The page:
Delbert McClinton – Let the good times roll
Channel and McClinton stayed in Europe for about six weeks. While doing the circuit in England, a new group called the Beatles opened for them. John Lennon was intrigued by McClinton’s harmonica talent, and they spent several nights talking about music. This eventually grew into a legend that McClinton is no doubt tired of talking about, although he doesn’t come right out and say so. He is nice and generous with the story, but at the same time it seems he is ready to roll his eyes and simply recite it for the thousandth time.
“That story has become really bastardized,” he says. “We were with the Beatles maybe four or five nights. Maybe two of those they played with us; the other nights they were just there hanging out, traveling with us. John really liked the way I played the harp on ‘Hey Baby’ and he thought it was done on a chromatic harp, and when he mentioned that, I showed him that it wasn’t. That’s it. Later he mentioned to someone that I had given him some tips on playing the harp and it just grew from that. It’s easy to call me ‘That Guy Who Taught Lennon The Harmonica.'”
McClinton experienced his next high point and low point almost simultaneously. About the same time that Waylon Jennings recorded McClinton’s song “If You Really Want Me To, I’ll Go” (for his 1966 album Leavin’ Town), Delbert was doing just that. “My marriage had gone completely down the toilet by that time,” he says. “I really needed a change of scenery, so I went out to California where a couple friends were living.”
Once there, McClinton hooked up with fellow Texas singer-songwriter Glen Clark, and they eventually recorded two albums together — Delbert And Glen (1972) and Subject To Change (1973). The albums were critically acclaimed, but the duo eventually broke up. “We remained friends, but we both wanted to do our own things,” McClinton says.
McClinton spent much of the late ’70s in a haze of drinking while his songs were being recorded by the likes of Crystal Gayle, the Blues Brothers and Emmylou Harris, who took McClinton’s “Two More Bottles Of Wine” all the way to the top of the charts in 1978. At the same time, McClinton was quietly building his own sound.
McClinton had signed with ABC Records and from 1975-77 released three albums — Victim Of Life’s Circumstances, Genuine Cowhide and Love Rustler — that were marketed as “progressive country” by ABC but quietly fizzled. In 1978 he signed with Capricorn Records and thought he had found a home; the label’s roster included the Allman Brothers, the Marshall Tucker Band and the Charlie Daniels Band. He released two critically acclaimed albums, Second Wind (1978) and Keeper Of The Flame (1979), but Capricorn folded and McClinton found himself orphaned again.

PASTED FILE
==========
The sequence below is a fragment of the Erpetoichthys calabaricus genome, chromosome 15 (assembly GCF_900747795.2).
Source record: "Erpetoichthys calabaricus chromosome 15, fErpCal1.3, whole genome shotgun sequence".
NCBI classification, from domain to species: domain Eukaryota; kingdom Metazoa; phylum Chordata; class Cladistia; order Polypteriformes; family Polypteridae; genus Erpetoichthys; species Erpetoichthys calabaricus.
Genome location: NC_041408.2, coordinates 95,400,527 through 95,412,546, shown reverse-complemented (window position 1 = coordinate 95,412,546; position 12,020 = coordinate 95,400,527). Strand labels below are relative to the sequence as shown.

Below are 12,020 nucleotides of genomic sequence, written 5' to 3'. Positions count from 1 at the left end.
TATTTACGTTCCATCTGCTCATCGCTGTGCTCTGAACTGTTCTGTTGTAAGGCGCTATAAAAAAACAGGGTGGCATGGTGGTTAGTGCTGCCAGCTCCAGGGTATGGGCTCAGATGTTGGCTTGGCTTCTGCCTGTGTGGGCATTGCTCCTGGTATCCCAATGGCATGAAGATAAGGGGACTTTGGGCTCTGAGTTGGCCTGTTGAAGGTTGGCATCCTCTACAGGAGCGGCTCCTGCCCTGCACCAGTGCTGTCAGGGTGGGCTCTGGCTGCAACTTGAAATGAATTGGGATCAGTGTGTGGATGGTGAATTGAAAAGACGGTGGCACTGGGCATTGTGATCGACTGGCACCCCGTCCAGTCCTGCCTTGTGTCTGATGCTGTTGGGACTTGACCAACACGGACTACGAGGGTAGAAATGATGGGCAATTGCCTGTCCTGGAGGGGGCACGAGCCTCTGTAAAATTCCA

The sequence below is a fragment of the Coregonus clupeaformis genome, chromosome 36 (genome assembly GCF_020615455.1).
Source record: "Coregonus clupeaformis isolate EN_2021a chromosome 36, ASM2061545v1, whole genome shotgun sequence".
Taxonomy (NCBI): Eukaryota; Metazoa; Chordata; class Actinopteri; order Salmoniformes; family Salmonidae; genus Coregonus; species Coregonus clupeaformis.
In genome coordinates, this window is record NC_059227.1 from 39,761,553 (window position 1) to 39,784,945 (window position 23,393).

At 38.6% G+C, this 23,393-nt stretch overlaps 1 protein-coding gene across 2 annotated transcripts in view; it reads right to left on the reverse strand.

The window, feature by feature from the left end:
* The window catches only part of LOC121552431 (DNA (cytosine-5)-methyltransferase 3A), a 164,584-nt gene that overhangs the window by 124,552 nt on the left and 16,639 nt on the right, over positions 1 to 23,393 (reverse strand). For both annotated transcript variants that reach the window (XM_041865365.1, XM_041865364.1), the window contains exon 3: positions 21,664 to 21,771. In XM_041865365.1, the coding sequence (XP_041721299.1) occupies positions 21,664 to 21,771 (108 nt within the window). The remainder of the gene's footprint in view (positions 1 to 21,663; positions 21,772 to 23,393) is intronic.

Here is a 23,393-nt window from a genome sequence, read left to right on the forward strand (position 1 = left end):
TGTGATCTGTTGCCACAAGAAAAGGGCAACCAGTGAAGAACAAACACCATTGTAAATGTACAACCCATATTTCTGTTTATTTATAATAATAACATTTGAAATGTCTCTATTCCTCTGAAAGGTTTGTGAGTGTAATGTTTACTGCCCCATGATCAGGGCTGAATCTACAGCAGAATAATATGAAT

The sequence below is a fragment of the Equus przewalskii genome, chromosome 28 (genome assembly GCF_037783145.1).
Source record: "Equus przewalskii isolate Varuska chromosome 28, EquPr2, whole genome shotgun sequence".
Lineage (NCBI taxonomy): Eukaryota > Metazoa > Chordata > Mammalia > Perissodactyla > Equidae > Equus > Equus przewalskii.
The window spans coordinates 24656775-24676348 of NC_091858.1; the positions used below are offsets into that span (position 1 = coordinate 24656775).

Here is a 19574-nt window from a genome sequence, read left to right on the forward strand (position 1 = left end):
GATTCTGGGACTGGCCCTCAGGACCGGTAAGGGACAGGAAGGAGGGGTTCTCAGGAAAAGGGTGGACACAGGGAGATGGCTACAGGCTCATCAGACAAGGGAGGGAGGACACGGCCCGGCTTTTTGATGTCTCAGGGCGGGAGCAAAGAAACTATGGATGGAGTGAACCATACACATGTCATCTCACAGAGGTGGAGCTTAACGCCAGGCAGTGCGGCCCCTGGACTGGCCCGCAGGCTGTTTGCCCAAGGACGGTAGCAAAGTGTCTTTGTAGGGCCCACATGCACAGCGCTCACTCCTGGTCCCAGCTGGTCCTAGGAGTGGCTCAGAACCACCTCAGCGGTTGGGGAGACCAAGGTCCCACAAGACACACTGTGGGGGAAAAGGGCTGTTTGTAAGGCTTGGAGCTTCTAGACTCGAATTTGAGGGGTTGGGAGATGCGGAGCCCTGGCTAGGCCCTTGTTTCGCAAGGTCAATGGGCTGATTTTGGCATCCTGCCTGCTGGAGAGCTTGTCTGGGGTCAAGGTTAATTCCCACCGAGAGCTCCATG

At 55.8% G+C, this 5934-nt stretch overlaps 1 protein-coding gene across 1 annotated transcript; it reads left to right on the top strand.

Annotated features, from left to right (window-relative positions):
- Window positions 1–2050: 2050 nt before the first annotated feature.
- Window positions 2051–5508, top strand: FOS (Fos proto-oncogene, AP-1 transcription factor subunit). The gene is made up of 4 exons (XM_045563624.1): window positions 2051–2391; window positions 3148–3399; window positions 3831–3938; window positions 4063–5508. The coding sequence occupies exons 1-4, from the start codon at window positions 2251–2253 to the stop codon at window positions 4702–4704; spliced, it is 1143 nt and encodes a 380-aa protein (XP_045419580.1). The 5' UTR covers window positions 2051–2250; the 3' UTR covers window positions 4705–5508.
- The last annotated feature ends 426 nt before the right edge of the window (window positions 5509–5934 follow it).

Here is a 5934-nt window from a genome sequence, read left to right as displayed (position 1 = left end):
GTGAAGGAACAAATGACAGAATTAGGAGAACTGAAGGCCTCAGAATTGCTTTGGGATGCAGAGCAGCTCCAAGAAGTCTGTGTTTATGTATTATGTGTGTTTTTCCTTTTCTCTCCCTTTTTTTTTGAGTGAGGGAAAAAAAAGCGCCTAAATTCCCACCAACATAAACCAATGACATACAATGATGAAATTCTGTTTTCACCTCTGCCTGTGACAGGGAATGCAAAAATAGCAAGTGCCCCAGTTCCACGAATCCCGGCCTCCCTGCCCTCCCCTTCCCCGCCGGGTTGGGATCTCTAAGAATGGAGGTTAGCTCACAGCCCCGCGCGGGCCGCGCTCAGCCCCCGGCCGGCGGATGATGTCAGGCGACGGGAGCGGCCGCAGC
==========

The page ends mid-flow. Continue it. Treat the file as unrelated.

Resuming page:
Around this time, McClinton realized he needed to straighten up. He says music is the only thing that saved him. “During that whole bad time, I never was completely lost,” he says, “because I’ve always found a strength in music. I’ve been mistaken quite often. I saw people lost it, lose everything they had, but music saved me. I’m a lucky guy.”
The music that specifically saved him at that time was his first mainstream hit, an album called The Jealous Kind, which he made after signing with Muscle Shoals Sound, which was affiliated with Capitol. The 1980 record included his only top-40 single, “Giving It Up For Your Love” (it reached #8). Another album, Plain From The Heart, followed in 1981, but shortly thereafter, Muscle Shoals Sound disappeared too.
He thanks not only music for saving him, but also two people who remain incredibly important to him: his close friend Don Imus, and his wife, Wendy Goldstein.
McClinton was playing at the Lone Star Cafe in New York City — “a little bit of Texas right in the middle of New York,” McClinton says — when he met Imus, who later became a top-rated and controversial DJ with his own radio and television show. “We were both abusing ourselves to the max,” McClinton says. “We both knew that we had to quit and we got to be friends. We got clean together. We got well together, and that’s a big bond between us.”
McClinton was rescued by Goldstein in the mid-1980s. “She just picked me up and dusted me off. She helped me when I wasn’t doing so good, told me I could get my act together and do better,” he says, lacing his fingers together, as if in homage. “She put me back together, helped me forgive myself and get better. I forgave me. I got better.”
McClinton’s rebirth was also fostered by his and Goldstein’s decision to move to Nashville in 1988. “I moved here because I needed that songwriter’s community,” he says. “I had never done much co-writing before, and Nashville is a really creative place to be. The way I look at it, if you’re going to pick cotton, you have to go to the cotton patch.”
Yet he is still Texan to the core, and most of all, misses the smells of his home state: “I love the way Texas smells. You can smell the trees there in a way you can’t smell them other places. But I still get back there a lot, play a lot of dates there.”
One of the dates he played there, a taping for the PBS show “Austin City Limits, resulted in his 1989 Alligator Records album Live From Austin, which was nominated for a Grammy in the contemporary blues category. Back in Nashville, McClinton teamed up with band member Gary Nicholson as his writing partner, and they quickly became two of the most popular songwriters in the city. Their songs began to be showcased on albums by such major artists as Vince Gill, Martina McBride, Lee Roy Parnell, Garth Brooks, Wynonna and others.